Babylon 5 Season 1, Episode 14. Written by Larry DiTillio, directed by John Flynn. Originally aired on May 25, 1994.

Primary Plot: An old friend of Garibaldi tries to take part in an alien combat sport known as the Mutai.

Secondary Plot: Ivanova's childhood rabbi comes aboard to try to get her to come to terms with her father's death.

Commentary: This is considered one of only two episodes (along with Grail) to have absolutely nothing to do with the overall story arc. JMS claims it does have some relevence, in the form of a line ("You never did know how to watch your back") Smith says to Garibaldi--foreshadowing Garibaldi getting shot in the back in Chrysalis. It's a pretty weak link, if you ask me.

On another note, the meddling rabbi reminded me way too much of my own childhood. :)

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T.K.O.'s is the name of a restaurant in Toronto just outside of Greek Town on The Danforth. It's on the north east corner of Danforth and Coxwell, and if you only glanced at it you would likely pass it over. It's not much to look at, but the food is plentiful, the wait staff is good, and it's cheap, cheap, cheap. Saturday night is half price burgers.
It is also one of the best sports bars for hockey in the city. Tonnes of TVs, and Maple Leaf fans get preferential treatment!

In modern boxing, a Technical Knock Out, or stoppage, occurs very often and comprises several different situations. If a fighter is taking a severe beating, especially with many clean punches to the head, the referee will stop the fight if he feels the boxer is in danger. If a boxer is not defending himself or fighting back then the ref will stop it. If a fighter has a severe cut, very often the ref will request the ringside doctor to look at it. If the doctor feels it would be dangerous for the fighter to continue the ref will stop the fight. If this injury occurred due to a punch this stoppage will result in a TKO. If it occurred because of an accidental headbutt, or other accident, they will usually go to the scorecards depending on the rules being used. If a fighter is knocked down three times in one round and the three knockdown rule is in effect it is a TKO. Almost no one uses the three knockdown rule though (at least not in professional boxing). If a boxer's corner jumps into the ring requesting the fight be stopped then the ref will stop the fight. This is sometimes called throwing in the towel, but towels are rarely thrown anymore.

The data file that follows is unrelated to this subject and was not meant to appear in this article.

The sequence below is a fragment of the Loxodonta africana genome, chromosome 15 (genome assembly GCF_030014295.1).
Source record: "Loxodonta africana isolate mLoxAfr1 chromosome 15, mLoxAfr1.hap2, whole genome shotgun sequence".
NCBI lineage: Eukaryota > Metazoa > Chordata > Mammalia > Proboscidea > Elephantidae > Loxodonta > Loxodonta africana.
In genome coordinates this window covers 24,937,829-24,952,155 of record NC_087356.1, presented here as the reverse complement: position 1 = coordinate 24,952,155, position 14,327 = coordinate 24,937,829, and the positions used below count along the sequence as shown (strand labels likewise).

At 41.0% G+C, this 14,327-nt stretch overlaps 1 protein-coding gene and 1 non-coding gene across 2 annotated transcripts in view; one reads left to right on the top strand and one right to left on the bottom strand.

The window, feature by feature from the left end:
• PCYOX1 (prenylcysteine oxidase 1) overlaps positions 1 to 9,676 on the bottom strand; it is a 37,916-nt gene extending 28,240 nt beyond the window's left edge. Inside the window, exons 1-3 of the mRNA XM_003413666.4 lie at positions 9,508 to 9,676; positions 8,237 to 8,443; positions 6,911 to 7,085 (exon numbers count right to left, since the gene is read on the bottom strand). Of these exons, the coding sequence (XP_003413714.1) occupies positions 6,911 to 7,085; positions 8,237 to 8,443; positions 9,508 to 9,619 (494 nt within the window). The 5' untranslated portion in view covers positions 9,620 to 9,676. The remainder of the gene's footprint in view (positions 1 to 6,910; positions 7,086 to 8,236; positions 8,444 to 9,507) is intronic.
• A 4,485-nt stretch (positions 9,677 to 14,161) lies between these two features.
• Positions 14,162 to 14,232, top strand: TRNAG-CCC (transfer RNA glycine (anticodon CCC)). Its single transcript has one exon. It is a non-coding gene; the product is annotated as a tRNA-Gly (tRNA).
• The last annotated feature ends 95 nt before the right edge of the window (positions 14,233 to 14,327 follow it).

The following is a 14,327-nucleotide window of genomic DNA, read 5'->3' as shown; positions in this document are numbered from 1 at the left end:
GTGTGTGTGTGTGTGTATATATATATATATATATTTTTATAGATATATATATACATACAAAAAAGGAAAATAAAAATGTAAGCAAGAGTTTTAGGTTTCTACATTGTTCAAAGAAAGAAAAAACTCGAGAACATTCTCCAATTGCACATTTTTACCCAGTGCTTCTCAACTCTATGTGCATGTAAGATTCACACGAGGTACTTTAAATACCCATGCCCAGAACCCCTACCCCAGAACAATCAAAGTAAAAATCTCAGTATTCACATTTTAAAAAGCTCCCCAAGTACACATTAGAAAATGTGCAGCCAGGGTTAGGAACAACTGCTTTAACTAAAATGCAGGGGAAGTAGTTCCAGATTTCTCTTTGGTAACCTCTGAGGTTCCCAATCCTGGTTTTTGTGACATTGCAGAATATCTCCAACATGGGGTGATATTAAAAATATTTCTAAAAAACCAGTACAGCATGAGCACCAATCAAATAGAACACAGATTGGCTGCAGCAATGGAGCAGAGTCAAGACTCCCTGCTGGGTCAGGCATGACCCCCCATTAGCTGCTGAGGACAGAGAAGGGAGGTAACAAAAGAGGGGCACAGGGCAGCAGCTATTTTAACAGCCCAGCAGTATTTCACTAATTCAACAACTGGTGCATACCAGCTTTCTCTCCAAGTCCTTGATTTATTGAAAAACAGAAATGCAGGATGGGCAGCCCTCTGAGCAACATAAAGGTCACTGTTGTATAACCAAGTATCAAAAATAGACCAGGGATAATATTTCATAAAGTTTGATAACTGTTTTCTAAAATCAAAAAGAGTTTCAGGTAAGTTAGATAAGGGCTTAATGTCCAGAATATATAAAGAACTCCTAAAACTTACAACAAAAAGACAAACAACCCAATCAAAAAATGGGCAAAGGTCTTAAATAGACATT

If a fighter breaks enough rules for the ref to stop the fight he is disqualified, or DQ'd. If a fighter is knocked down and does not get up by a count of ten, or looks dazed after getting up it is a knockout, or KO. If there is an accidental injury the fight will end as either a no contest or a decision depending on the rules being used. Any other kind of stoppage was probably a TKO. TKOs and KOs are combined together as KOs in a boxer's record and, for the most part, are considered the same.

In modern boxing, most KOs on a fighters record were actually TKOs. No one wants to see someone take a beating like Jake LaMotta in Raging Bull, or The Italian Stallion in Rocky. One of the most important jobs of the referee is to make sure the fighters are safe. Therefore, when a fighter is in real trouble the ref will award a TKO to prevent a true, dangerous knockout from occurring.

Unfortunately, even the increased use of the TKO has not prevented ring deaths. I have seen one televised fight after which Beathaven Scotland died from his injuries. Also, recently Leavander Johnson, a fighter I was very familiar with, died after his fight on a PPV undercard. The circumstances in both cases were the same. The fighter took a continuous beating over the course of many rounds. At no point did the boxer look to be in severe trouble and if they went down they got right back up. The referee in both cases made the right decision, under the current rules, to let the fight continue. Extremely sudden and violent knockdown/knockouts rarely lead to death or even injury.

This is a major concern for the boxing world and I'm sure they are trying to find a way to better judge this condition. This will almost certainly lead to a heavy increase in TKOs. Refs will have to consider the accumulation of punches the fighter has taken and sometimes stop lopsided fights even though the criteria above are not met.

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